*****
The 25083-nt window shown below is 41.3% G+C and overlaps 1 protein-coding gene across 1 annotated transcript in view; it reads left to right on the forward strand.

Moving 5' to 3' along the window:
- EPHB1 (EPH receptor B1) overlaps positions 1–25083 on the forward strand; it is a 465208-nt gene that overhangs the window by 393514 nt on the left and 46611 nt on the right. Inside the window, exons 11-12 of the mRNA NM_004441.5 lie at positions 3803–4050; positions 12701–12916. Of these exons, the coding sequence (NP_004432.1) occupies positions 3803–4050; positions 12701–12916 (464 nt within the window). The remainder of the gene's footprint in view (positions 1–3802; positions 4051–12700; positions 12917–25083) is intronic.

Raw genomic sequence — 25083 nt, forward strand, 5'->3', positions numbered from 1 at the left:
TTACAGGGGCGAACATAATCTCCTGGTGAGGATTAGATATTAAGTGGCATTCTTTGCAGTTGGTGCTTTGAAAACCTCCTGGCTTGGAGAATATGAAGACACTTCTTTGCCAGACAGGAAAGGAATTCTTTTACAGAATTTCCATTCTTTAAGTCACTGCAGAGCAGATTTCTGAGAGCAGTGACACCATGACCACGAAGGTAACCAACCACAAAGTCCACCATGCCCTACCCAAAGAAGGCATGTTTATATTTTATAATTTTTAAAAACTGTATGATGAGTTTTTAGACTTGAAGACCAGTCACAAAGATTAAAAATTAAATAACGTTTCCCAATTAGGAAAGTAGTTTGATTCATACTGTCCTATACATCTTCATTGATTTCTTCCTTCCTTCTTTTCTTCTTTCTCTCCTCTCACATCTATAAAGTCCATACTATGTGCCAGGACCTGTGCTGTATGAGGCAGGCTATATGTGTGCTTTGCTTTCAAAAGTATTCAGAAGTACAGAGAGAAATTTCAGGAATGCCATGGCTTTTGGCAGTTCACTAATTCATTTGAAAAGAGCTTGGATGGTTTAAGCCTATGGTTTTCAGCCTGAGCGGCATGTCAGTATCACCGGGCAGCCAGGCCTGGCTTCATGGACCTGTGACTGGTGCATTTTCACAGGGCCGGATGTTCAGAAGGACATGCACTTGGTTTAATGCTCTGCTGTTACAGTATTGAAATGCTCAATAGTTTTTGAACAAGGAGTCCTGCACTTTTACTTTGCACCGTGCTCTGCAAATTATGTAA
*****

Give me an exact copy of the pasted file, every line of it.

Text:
The 25083-nt window shown below is 41.3% G+C and overlaps 1 protein-coding gene across 1 annotated transcript in view; it reads left to right on the forward strand.

Moving 5' to 3' along the window:
- EPHB1 (EPH receptor B1) overlaps positions 1–25083 on the forward strand; it is a 465208-nt gene that overhangs the window by 393514 nt on the left and 46611 nt on the right. Inside the window, exons 11-12 of the mRNA NM_004441.5 lie at positions 3803–4050; positions 12701–12916. Of these exons, the coding sequence (NP_004432.1) occupies positions 3803–4050; positions 12701–12916 (464 nt within the window). The remainder of the gene's footprint in view (positions 1–3802; positions 4051–12700; positions 12917–25083) is intronic.

Raw genomic sequence — 25083 nt, forward strand, 5'->3', positions numbered from 1 at the left:
TTACAGGGGCGAACATAATCTCCTGGTGAGGATTAGATATTAAGTGGCATTCTTTGCAGTTGGTGCTTTGAAAACCTCCTGGCTTGGAGAATATGAAGACACTTCTTTGCCAGACAGGAAAGGAATTCTTTTACAGAATTTCCATTCTTTAAGTCACTGCAGAGCAGATTTCTGAGAGCAGTGACACCATGACCACGAAGGTAACCAACCACAAAGTCCACCATGCCCTACCCAAAGAAGGCATGTTTATATTTTATAATTTTTAAAAACTGTATGATGAGTTTTTAGACTTGAAGACCAGTCACAAAGATTAAAAATTAAATAACGTTTCCCAATTAGGAAAGTAGTTTGATTCATACTGTCCTATACATCTTCATTGATTTCTTCCTTCCTTCTTTTCTTCTTTCTCTCCTCTCACATCTATAAAGTCCATACTATGTGCCAGGACCTGTGCTGTATGAGGCAGGCTATATGTGTGCTTTGCTTTCAAAAGTATTCAGAAGTACAGAGAGAAATTTCAGGAATGCCATGGCTTTTGGCAGTTCACTAATTCATTTGAAAAGAGCTTGGATGGTTTAAGCCTATGGTTTTCAGCCTGAGCGGCATGTCAGTATCACCGGGCAGCCAGGCCTGGCTTCATGGACCTGTGACTGGTGCATTTTCACAGGGCCGGATGTTCAGAAGGACATGCACTTGGTTTAATGCTCTGCTGTTACAGTATTGAAATGCTCAATAGTTTTTGAACAAGGAGTCCTGCACTTTTACTTTGCACCGTGCTCTGCAAATTATGTAA